Edward Hopper (1882-1967) had an enduring love affair with New York, a place he called home for nearly six decades. He was the ultimate flâneur, a connoisseur of the city’s ordinary sights — rooftops, row houses, bridges, street corners, theaters and restaurants— which he portrayed in an extraordinary way, in an extraordinary light, featuring solitary figures or few figures or none at all.
A keen observer, he strolled the streets of the city, rode the El train and peered into apartments, offices and the automat, recording small, private moments like a woman gazing out of her window — a recurring motif — or other everyday scenes, like a waitress tending to a window display in a café, or a woman sitting at her sewing machine. The latter, “Girl at a Sewing Machine” (c. 1921), pictures a female figure facing a sunny window. The composition and the light echo Dutch genre painters like Vermeer, an artist Hopper clearly admired.
His subject was the quotidian, just ordinary stuff and ordinary people, which he captured in tight close-ups, as if he were wielding a camera and not a paintbrush or chalk.
He often let the architecture tell the story, because it was a mood he was going for — a certain urban vibe and quietude and tension that played out alongside the storied landmarks and flashy skyscrapers that were grabbing the headlines and transforming the city in the last century. He made an art out of depicting the horizontal landscape — brownstones and bridge spans — once joking, “I just never cared for the vertical.”
He liked infrastructure, the Manhattan Bridge, the Williamsburg Bridge, the Queensboro Bridge and Macomb’s Dam Bridge, which connects Manhattan to the Bronx. The Brooklyn Bridge? Not part of his repertoire. His wife, Josephine Verstille Nivison, a painter herself and frequent model for her husband’s works, explained that he excised the landmark from “Room in Brooklyn” (1932) because, though it was part of the view from the window, the painting would look cluttered if he included it. He had a vision, and he stuck to it.
This brilliant show, organized by drawings/prints curator Kim Conaty and senior curatorial assistant Melinda Lang, features some 200 items — a slew of iconic oil paintings, in addition to watercolors, prints, drawings and archival material — much of it drawn from the museum’s own substantial collection. It is being billed as the first to explore Hopper’s relationship to the city, the setting and central player in the vast majority of works presented.
Hopper was born in Nyack, across the Hudson, and moved here in 1908 after commuting to study at two art schools. He worked as a commercial illustrator at first, producing a wealth of cover art for trade journals and more that trained him for the career in fine art that he was destined for.
In 1913 he moved to Greenwich Village, where he occupied two different apartments on the top floor of a walkup at 3 Washington Square North (still there). He was joined by his wife Jo after their marriage in 1924 and stayed for more than 50 years.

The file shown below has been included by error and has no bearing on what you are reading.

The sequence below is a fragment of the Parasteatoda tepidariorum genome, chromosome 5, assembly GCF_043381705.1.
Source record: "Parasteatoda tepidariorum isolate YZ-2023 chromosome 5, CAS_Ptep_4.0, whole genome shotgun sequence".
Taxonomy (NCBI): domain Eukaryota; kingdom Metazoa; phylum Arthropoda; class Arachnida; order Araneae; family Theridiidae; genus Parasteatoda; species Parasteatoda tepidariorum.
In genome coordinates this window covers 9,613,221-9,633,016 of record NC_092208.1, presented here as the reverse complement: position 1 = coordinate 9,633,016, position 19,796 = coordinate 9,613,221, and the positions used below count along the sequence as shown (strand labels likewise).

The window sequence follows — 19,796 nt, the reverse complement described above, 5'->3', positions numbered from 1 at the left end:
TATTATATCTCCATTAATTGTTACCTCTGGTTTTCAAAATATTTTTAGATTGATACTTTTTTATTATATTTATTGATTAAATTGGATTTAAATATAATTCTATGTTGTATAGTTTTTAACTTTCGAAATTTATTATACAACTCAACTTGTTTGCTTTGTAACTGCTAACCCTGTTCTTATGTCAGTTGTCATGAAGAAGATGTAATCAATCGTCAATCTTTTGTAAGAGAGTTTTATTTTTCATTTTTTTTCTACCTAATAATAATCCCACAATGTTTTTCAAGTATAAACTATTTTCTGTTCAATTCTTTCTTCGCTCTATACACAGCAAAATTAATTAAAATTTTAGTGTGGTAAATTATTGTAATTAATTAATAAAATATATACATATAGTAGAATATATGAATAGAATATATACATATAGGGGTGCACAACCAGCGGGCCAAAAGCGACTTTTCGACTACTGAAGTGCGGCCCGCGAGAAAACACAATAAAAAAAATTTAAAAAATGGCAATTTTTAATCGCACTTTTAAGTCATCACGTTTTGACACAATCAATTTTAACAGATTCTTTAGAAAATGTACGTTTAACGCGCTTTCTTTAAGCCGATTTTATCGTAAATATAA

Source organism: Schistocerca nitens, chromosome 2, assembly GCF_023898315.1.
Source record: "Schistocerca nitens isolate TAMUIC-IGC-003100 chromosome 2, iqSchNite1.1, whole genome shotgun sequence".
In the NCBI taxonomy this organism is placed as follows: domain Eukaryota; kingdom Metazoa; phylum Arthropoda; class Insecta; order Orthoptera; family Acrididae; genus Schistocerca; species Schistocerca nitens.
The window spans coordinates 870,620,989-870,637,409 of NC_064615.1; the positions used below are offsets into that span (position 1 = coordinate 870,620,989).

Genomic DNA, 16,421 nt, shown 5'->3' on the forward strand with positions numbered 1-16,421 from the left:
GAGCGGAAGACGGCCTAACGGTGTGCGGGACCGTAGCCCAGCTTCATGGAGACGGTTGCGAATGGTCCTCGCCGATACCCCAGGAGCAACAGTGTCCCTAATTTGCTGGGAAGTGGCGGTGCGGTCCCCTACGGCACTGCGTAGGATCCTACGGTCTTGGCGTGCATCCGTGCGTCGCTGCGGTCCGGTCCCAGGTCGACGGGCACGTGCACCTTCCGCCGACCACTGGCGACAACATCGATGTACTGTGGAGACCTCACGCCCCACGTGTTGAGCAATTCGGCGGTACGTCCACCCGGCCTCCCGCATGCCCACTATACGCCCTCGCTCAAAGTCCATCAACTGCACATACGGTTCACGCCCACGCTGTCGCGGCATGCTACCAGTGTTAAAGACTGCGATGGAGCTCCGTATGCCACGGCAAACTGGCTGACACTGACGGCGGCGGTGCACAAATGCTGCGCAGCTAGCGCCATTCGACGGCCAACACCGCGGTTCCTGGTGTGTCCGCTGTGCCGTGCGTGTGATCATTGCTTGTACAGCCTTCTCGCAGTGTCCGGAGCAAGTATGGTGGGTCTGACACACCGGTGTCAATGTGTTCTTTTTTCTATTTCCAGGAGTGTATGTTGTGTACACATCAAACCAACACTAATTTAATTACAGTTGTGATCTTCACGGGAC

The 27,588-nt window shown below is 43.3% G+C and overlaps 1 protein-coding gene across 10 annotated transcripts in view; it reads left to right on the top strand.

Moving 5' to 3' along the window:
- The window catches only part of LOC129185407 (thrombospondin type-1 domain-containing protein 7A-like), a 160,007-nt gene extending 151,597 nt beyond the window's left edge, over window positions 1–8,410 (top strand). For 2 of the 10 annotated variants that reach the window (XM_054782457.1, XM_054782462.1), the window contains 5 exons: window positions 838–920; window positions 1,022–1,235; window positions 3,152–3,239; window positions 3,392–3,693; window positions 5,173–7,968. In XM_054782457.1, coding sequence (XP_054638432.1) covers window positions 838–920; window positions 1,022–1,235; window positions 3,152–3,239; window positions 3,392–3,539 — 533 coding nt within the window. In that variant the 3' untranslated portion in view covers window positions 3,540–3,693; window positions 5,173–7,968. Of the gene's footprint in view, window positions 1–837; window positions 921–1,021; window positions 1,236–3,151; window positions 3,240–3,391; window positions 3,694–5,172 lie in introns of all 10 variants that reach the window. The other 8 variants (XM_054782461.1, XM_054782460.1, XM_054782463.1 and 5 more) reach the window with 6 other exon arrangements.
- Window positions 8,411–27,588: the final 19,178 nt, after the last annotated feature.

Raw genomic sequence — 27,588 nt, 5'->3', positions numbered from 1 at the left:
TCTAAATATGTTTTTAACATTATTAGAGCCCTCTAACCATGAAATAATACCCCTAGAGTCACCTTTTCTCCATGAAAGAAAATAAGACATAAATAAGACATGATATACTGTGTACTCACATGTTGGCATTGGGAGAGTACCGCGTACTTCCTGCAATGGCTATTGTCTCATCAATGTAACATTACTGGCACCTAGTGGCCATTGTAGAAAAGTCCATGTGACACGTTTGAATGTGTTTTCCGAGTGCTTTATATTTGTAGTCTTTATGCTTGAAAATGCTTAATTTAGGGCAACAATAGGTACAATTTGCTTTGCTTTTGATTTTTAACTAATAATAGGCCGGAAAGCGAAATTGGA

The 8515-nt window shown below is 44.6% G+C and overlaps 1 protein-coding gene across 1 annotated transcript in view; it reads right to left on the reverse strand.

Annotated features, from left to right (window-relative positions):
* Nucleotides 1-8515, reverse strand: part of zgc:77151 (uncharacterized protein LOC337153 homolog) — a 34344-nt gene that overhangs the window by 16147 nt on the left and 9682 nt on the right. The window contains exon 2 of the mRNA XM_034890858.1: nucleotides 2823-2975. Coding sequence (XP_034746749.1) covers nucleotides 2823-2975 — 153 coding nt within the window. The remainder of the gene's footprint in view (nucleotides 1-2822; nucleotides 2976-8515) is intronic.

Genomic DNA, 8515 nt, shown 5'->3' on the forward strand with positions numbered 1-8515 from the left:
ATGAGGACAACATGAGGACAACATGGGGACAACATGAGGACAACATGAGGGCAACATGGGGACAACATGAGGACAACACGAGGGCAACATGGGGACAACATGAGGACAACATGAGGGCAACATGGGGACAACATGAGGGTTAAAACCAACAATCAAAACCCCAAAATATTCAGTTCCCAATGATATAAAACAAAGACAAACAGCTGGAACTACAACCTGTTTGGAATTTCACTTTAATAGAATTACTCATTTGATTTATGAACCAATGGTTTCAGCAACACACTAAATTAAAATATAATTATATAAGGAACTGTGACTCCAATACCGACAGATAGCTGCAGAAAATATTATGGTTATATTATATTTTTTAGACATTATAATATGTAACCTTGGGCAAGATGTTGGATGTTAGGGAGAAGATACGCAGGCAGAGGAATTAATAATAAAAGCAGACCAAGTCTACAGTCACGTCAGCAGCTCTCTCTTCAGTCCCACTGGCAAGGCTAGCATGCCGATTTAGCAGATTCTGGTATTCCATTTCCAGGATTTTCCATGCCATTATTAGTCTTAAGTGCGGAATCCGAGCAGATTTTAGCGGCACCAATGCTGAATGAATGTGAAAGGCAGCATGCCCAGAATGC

He used the place as a starting point for explorations of the city, beginning with his immediate environs — his rooftop (“My Roof,” 1928) and the views from his window of Washington Square Park, Judson Memorial Church and the local architecture (“November, Washington Square,” c. 1932/1959; “Town Square [Washington Square and Judson Tower]),” 1932; “City Roofs,” 1932).
He was a realist, but his works were not always literal transcriptions. In his theater pieces, for instance, he mostly drew on memory and preparatory sketches of a variety of venues to forge composites of the interior architecture.
He and Jo were theater nuts and saved and annotated their ticket stubs, exhibited here in a long, colorful row in a vitrine. But a night out at the theater was not just entertainment for the couple. For Hopper, the stage sets and the interiors of the houses were material that fed the art; for Jo, a former member of the Washington Square Players, the performances on stage were no doubt inspiration for the parts she was called on to play in her husband’s productions.
She posed for the pensive usher in one of Hopper’s famously mysterious works, “New York Movie” (1939). Only a sliver of the screen with its fantastic illusions can be discerned; the focus is off-screen, on the sidelines, where reality kicks in and a weary-looking usher, illuminated by a wall sconce, appears disengaged and lost in her thoughts.
The interior structural elements and appointments, cherry picked from four movie theaters, are as much a part of the drama as the people. They’re depicted with great specificity—note the curtain tie-backs and the detailing on the overhead lighting fixtures—making them very real on the one hand, but then again, part of the illusion you sign on for when you enter a movie theater.
So the painting fits in very nicely with one of the show’s central themes, the tension between reality and fantasy. The wall text states that Hopper wrote in his personal journal that he yearned to realize “a realistic art from which fantasy can grow.” Just imagine what that usher was thinking.